Since 2007, the International Commission against Impunity in Guatemala, known by its Spanish acronym CICIG, has played a unique role in supporting the country’s efforts to confront criminality and corruption, and to reinforce the rule of law.
CICIG is a joint effort of the United Nations and the Guatemalan government: it receives financial and technical support from the international community, and is led by international staff, but it operates within Guatemalan law and the Guatemalan court system. CICIG’s current two-year mandate expires in September this year, with the decision on whether or not to seek an extension to be taken by President Otto Pérez Molina.
President Pérez Molina has in the past expressed doubts about CICIG’s role; in recent comments he has chosen to leave the question of its future open. Thus, after U.S. vice president Joseph Biden indicated his support for CICIG’s work to continue earlier this month, President Pérez Molina said only that his government was continuing its evaluation, while stressing that he was not going to accept any “impositions.”
CICIG’s supporters in Guatemala argue that it remains a vital support for the institutions of the state. An editorial in La Hora, Guatemala’s evening paper, argued earlier this month that last year’s scandal over corruption in the selection of top judges showed that “now more than ever we need the help of the international community”. A columnist in El Periodico, a leading independent daily, declared that cooperation with CICIG had “benefited and strengthened” Guatemala, while urging President Pérez Molina to support its continued work.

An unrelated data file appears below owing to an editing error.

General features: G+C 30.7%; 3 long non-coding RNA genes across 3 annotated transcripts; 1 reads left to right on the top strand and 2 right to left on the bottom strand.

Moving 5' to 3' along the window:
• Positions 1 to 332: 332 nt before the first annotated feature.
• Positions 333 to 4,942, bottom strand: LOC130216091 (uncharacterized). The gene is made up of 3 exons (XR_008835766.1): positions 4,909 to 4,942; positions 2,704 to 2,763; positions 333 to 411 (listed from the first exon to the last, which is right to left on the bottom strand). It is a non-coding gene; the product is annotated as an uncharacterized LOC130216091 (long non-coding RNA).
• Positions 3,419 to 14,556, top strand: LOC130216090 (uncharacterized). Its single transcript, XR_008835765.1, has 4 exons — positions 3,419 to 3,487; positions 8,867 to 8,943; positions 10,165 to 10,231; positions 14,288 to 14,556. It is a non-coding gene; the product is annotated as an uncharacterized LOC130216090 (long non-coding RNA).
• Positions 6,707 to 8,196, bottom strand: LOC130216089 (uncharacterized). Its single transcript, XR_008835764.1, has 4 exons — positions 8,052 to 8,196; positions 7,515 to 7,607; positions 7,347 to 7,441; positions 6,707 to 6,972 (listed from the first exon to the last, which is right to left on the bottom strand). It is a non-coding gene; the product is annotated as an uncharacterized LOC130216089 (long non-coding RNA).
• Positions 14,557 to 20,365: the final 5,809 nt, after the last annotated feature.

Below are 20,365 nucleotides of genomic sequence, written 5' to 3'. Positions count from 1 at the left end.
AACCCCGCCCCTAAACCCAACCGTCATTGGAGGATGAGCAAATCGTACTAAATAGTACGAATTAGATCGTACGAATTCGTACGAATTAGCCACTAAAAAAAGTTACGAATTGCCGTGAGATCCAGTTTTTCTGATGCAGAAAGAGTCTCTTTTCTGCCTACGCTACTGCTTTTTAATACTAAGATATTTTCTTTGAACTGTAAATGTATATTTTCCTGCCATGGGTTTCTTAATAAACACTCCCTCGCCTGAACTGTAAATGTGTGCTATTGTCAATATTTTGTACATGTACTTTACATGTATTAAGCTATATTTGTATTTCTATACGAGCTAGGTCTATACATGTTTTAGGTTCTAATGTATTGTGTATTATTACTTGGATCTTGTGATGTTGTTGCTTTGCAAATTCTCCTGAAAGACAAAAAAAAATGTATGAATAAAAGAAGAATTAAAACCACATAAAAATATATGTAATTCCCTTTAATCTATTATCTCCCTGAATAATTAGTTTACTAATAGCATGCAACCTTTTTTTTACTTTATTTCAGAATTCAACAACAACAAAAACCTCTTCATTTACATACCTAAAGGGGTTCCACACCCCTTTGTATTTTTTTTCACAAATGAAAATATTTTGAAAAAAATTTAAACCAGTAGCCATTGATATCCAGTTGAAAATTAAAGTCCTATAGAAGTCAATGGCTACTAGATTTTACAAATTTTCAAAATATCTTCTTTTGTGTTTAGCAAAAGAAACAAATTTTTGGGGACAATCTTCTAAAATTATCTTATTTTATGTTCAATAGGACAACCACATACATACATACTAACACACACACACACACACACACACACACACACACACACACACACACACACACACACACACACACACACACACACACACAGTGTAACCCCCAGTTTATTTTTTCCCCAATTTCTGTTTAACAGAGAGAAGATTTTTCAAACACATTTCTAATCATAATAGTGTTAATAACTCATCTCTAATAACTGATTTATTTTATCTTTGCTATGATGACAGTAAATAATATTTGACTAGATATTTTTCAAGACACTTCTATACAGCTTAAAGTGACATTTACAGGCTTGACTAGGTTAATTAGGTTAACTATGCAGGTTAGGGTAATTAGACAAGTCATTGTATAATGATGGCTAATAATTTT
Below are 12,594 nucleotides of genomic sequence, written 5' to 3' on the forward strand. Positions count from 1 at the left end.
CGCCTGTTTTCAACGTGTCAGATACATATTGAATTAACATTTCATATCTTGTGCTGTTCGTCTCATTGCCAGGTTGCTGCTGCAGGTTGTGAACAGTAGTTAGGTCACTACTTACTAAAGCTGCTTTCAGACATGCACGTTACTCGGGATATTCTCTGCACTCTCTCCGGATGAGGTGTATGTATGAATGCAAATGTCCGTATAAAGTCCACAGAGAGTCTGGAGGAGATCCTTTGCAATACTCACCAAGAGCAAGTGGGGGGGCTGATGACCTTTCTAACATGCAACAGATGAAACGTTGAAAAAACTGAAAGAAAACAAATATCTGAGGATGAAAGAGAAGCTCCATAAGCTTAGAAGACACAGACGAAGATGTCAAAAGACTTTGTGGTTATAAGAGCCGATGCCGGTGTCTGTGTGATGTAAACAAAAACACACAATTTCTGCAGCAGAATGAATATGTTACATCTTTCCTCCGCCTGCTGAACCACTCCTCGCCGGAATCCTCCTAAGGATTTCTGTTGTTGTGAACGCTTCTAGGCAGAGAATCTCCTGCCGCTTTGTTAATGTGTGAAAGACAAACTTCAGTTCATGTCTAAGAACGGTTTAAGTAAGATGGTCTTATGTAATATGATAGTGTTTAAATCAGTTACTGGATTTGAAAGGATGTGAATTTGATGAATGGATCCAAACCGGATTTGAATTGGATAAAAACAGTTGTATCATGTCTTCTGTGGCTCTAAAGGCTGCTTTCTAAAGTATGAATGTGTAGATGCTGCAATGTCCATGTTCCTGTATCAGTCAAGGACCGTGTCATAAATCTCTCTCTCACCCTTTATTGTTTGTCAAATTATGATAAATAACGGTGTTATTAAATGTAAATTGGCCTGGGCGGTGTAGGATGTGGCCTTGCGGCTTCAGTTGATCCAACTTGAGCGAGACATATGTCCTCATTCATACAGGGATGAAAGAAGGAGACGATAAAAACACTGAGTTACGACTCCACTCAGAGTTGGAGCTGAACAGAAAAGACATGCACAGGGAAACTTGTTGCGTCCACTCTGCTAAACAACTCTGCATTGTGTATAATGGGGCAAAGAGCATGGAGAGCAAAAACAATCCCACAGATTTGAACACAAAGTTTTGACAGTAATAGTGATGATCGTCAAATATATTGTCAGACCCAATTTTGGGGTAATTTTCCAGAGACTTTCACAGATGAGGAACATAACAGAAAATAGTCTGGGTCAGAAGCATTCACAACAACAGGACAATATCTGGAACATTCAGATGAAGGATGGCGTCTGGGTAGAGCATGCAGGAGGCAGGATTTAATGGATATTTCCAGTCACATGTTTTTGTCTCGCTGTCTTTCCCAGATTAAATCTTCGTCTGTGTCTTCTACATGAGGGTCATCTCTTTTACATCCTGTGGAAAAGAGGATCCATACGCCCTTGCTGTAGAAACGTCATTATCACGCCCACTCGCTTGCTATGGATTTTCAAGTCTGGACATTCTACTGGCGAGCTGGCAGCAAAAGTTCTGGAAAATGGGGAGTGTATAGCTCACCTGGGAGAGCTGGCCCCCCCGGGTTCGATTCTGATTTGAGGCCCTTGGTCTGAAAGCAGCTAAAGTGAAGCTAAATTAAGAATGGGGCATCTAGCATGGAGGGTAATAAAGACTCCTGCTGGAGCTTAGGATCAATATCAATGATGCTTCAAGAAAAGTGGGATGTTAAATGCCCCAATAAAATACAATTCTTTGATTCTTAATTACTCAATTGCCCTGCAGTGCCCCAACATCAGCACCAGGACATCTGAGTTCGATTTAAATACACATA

Against this background, the Open Society Justice Initiative has released a new review of the performance of the UN-backed body, concluding that it remains an “indispensable partner” in the country’s continuing battle against organized criminality and official corruption.
The 9-page review Unfinished Business states: “In the past eight years, CICIG has played a crucial role in Guatemala in strengthening state investigative and prosecutorial institutions, advancing paradigmatic corruption cases and the prosecution of powerful criminals, providing international support for much-needed legal reform, and strengthening—and even safeguarding— state institutions and the democratic system.”
The report highlights achievements that include supporting the creation of “high risk” courts used to handle major criminal cases (“high risk” court cases have included the prosecution two years ago of former military leader Efraín Ríos Montt for genocide and crimes against humanity, the first prosecution for genocide before a domestic court).
According to James A. Goldston, executive director of the Justice Initiative: “The notable successes that Guatemala has achieved together with CICIG would have been unthinkable without this partnership.”